Preece on returning at Darlington: 'This is my job'

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DARLINGTON, S.C. — Ryan Preece had a message to deliver, no matter how bad his eyes looked after his frightening crash at Daytona last week.

“It’s OK to not race,” the Stewart-Haas Racing driver said at Darlington on Saturday. “But it’s OK to race, and I think that’s what needs to be said.”

Preece took questions publicly for the first time since his horrifying accident last Saturday, where he went airborne and flipped over at least 10 times before coming to rest.

Preece got out of the car on his own power. He spent the night at the hospital and before midnight was suggesting to anyone who would listen that he felt good and was ready to go home.

Cleared to drive in the Southern 500 at Darlington on Sunday night, Preece is not sore from the crash. His eyes are just bloodshot and bruised.

“If I had headaches or blurry vision or anything like that that I felt I was endangering myself or anybody else here, I wouldn’t be racing,” Preece said behind his No. 41 hauler. I have a family that I have to worry about as well. This is my job, this is what I want to do, and I feel completely fine.”

That’s remarkable given what Preece, 32, endured a week ago.

He was in a line near Daytona’s outside wall when he was bumped by Erik Jones and turned down into teammate Chase Briscoe. Preece soon lifted off the ground and began to flip over the grassy area on the backstretch.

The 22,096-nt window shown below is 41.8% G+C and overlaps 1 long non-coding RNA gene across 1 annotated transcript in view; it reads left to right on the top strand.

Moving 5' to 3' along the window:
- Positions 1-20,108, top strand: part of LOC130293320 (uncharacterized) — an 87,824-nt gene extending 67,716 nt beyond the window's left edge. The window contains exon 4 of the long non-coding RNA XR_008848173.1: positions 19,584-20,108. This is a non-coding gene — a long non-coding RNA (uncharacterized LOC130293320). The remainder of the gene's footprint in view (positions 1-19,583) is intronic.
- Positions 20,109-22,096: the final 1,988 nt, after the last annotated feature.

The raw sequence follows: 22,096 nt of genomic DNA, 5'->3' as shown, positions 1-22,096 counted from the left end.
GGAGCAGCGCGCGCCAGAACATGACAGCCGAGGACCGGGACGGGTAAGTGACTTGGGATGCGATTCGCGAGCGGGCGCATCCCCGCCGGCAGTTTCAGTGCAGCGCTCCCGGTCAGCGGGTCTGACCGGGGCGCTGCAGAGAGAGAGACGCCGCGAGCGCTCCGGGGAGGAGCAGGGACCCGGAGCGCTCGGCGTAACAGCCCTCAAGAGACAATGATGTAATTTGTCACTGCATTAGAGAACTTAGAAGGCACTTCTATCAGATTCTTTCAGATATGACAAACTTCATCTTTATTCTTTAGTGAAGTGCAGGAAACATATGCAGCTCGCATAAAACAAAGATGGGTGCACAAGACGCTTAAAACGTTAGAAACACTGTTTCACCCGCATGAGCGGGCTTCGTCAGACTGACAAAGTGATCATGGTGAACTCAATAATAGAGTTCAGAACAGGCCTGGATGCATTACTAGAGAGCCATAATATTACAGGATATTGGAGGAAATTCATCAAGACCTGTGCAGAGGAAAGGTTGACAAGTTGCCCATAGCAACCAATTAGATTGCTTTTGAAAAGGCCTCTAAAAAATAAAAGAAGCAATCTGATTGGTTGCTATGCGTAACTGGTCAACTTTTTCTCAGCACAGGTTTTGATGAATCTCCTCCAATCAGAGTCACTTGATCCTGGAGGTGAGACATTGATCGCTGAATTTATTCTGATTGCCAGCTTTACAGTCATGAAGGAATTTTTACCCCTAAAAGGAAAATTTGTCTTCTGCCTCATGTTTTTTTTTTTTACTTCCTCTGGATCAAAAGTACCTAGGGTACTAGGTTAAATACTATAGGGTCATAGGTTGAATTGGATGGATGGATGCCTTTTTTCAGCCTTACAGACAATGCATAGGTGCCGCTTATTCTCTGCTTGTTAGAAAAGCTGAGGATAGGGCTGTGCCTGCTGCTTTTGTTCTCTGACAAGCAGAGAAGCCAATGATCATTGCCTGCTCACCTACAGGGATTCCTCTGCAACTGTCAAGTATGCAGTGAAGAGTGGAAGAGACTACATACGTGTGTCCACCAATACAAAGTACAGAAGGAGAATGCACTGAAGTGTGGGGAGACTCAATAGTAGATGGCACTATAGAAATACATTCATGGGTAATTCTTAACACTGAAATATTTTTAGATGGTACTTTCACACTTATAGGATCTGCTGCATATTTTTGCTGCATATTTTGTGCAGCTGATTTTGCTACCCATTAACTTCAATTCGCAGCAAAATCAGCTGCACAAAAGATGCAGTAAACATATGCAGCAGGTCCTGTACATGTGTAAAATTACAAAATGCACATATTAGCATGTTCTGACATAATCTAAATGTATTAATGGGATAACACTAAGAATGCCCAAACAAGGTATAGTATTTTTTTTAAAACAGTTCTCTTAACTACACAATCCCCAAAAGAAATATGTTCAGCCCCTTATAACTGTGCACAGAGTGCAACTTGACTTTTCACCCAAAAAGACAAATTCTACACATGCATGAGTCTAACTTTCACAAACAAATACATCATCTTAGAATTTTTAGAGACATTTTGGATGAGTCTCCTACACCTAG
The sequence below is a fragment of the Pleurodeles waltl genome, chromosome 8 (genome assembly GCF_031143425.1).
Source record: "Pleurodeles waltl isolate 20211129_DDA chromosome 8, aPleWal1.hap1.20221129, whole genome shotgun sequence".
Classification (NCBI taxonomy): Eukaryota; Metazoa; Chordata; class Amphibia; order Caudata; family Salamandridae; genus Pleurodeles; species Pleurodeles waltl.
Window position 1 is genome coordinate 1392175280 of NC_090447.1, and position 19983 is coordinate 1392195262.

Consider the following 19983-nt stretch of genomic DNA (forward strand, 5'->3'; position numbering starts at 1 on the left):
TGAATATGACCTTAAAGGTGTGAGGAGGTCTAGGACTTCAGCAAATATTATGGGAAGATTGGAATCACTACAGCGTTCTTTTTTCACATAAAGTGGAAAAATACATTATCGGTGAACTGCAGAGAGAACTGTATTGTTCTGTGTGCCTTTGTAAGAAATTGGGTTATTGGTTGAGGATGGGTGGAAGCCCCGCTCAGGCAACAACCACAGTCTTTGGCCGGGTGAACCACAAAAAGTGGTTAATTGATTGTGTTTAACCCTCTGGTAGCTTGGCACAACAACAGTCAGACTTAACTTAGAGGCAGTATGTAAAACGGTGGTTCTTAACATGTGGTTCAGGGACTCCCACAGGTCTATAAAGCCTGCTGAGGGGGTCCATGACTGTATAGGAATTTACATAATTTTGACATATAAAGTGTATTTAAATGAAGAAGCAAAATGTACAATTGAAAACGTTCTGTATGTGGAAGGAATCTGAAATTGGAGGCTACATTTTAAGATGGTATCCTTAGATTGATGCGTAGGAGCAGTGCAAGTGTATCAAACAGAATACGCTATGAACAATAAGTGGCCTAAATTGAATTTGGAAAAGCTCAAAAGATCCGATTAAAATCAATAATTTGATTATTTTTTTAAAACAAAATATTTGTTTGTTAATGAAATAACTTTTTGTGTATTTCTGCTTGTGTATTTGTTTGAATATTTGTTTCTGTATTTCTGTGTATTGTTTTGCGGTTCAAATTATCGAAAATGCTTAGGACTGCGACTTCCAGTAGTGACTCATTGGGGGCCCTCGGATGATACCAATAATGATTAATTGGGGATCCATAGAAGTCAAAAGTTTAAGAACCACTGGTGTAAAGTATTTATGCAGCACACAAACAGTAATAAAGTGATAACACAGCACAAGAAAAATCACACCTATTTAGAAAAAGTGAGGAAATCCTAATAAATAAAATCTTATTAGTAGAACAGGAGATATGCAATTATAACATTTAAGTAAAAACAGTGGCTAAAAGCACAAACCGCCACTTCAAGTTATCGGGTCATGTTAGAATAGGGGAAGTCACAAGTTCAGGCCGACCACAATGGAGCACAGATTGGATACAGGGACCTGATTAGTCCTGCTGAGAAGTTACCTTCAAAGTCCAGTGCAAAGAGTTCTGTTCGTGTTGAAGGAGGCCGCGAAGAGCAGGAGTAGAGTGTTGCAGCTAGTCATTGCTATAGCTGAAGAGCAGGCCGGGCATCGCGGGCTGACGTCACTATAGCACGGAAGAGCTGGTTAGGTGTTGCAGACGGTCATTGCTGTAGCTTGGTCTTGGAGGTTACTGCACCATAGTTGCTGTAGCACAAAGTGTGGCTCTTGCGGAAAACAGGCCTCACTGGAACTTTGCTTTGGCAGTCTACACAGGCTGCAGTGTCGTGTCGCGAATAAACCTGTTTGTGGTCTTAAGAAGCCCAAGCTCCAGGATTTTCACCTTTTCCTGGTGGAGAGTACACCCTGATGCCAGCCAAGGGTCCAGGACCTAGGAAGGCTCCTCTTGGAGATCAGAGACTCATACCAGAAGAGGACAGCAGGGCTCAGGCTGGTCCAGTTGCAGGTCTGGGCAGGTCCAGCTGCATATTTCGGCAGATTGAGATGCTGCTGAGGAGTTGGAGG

Preece thought he might have checked up a bit before his wild ride.

“I’ve seen other interviews from drivers in the past that as you get sideways and as you go in the air, it’s gets real quiet,” he said. “After experiencing that, that’s 100 percent true. Beyond that, everything’s happening so fast, you’re just flipping through the air. Until that ride stops, all you’re thinking about is just trying to contain yourself.

“You tense up and you hope you’re going to be OK,” he continued. “Which obviously I am.”

NASCAR has said the car’s safety improvements helped keep Preece from more serious harm. The organization will continue to investigate the causes, including the possibility of paving over some grass areas to keep cars grounded.

Playoff points leader William Byron said Preece’s accident was something drivers hadn’t seen much in recent years. Byron, like all drivers, was glad Preece came away in good condition and good spirits, indicators that safety issues in the second year of the Next Gen car are improving.

“We’ve made progress, but some elements of that crash that definitely could’ve been better,” Byron said.

Preece thanked safety personnel at Daytona and Halifax Health Medical Center for their quick response and the care he received.

The experience hasn’t changed Preece’s opinion of what it takes to succeed.

“This is what we’re supposed to be. We’re supposed to be tough,” Preece said. “And it’s OK to be tough. It’s OK to do those things. I feel good.”

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